OSHIMA, Japan - Frogmen were Friday scouring waters off the coast of a Japanese island where landslides buried houses when a huge typhoon rolled through, as the death toll reached 24.
Coastguards joined the grim search for the 26 people still unaccounted for after a mountainside collapsed on the island of Oshima, 120 kilometres (75 miles) south of the Japanese capital.
About 1,000 troops, firefighters and police were continuing their search on land, using shovels to move the huge volumes of earth that had swamped homes, as those affected by the disaster looked on.
"Even if I wanted to rebuild my home now, is it worth it at my age?" said Masako Yanasu, 67, whose guest-house was badly damaged by the landslide.
"I would be dead before it was done," she told AFP. "I don't know what to do. Everyone is dead in the neighbourhood, everyone I used to know." A total of 22 people are now known to have died on the island. A woman was also killed in western Tokyo and the body of one of two elementary schoolchildren believed to have been near a beach in Kanagawa when the storm hit had been found, a local official said.
The other child and a man in Chiba were still listed as missing.
Typhoon Wipha, the most powerful in ten years, veered up the coast of the Japanese archipelago overnight Tuesday into Wednesday.
The eye of the storm remained offshore but the strong winds and heavy rain that it brought wreaked devastation on Oshima, one of a number of far-flung islands that are administratively part of metropolitan Tokyo.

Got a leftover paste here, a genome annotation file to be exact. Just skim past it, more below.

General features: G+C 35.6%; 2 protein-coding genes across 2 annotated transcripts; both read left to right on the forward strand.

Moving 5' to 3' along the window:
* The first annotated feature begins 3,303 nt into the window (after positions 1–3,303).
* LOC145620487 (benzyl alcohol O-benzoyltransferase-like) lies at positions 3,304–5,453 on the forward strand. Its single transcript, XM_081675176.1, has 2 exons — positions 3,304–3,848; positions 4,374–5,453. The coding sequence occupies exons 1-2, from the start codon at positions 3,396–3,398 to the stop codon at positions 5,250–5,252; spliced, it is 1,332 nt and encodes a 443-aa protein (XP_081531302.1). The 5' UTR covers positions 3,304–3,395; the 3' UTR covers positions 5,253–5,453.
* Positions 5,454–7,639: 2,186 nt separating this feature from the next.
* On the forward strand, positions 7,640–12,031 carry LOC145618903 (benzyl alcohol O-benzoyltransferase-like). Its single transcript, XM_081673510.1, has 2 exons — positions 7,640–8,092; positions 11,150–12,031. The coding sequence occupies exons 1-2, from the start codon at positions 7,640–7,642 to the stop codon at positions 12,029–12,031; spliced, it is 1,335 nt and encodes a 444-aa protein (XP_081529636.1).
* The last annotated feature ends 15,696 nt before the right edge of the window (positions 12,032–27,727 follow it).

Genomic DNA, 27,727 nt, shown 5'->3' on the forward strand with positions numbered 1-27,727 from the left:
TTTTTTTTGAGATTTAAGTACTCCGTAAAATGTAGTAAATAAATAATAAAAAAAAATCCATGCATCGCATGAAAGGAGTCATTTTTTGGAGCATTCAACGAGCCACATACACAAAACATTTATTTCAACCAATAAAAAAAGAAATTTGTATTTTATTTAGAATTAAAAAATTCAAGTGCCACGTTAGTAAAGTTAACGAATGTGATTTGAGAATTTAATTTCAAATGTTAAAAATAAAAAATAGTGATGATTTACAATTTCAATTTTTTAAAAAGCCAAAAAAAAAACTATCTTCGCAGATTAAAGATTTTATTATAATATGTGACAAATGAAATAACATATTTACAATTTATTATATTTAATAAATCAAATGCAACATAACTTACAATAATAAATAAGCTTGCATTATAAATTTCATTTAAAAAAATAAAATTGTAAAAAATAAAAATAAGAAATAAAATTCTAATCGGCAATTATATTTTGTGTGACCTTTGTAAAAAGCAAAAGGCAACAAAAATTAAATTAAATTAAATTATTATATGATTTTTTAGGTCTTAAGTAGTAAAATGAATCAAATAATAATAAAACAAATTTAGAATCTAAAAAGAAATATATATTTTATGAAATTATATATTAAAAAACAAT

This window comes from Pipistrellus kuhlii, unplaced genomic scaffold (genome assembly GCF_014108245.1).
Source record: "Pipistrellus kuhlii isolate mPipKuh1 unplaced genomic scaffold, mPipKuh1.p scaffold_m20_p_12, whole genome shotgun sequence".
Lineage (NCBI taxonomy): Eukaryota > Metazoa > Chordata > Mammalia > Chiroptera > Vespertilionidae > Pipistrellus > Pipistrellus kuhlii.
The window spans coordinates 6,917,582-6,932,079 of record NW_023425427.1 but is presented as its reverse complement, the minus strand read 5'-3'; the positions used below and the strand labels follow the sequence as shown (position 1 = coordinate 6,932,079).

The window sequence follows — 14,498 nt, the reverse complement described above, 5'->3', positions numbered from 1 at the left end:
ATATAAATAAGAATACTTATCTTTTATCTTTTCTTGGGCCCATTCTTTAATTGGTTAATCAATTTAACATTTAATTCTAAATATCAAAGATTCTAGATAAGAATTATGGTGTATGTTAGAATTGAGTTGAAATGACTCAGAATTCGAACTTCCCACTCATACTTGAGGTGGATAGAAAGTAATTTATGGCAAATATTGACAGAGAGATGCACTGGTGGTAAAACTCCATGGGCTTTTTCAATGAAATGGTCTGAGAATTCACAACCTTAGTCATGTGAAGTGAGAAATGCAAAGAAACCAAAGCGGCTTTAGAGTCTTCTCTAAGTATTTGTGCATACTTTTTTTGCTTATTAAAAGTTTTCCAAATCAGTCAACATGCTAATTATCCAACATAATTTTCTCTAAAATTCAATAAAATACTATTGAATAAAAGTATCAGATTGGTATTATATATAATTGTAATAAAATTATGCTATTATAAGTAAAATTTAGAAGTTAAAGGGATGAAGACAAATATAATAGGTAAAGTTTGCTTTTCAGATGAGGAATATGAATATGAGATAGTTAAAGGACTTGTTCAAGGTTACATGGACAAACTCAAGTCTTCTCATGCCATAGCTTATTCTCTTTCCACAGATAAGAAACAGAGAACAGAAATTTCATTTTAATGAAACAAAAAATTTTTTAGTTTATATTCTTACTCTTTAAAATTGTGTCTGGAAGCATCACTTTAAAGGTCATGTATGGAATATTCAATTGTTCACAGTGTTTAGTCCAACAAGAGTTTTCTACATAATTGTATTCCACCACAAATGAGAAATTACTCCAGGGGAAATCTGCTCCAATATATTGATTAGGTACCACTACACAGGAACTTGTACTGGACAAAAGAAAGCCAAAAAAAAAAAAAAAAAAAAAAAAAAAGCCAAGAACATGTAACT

The island was bracing for bad weather with another typhoon developing off Japan's far south, threatening weekend rain in the region that could hamper rescue operations.
"We are concerned about a secondary disaster because of the possibility of rain over the weekend," land, infrastructure transport and tourism minister Akihiro Ota told reporters in Tokyo.
His ministry plans to set up surveillance cameras to monitor signs of further landslides near the stricken zone, government officials said.
Tokyo governor Naoki Inose, who visited rescue workers on Thursday, urged them to do their utmost to find anyone who was still alive, Jiji Press reported.
"The 72-hour 'golden rescue period' is going to be over soon," he said, referring to the time after which it is thought survival in a disaster like this is unlikely. "I expect you to do everything you can." Prime Minister Shinzo Abe was readying to visit the island on Sunday where he would board a helicopter to see the scars left by the storm before visiting evacuation centres, public broadcaster NHK reported.
Disaster management minister Keiji Furuya and defence minister Itsunori Onodera were expected to go on Saturday, reports said.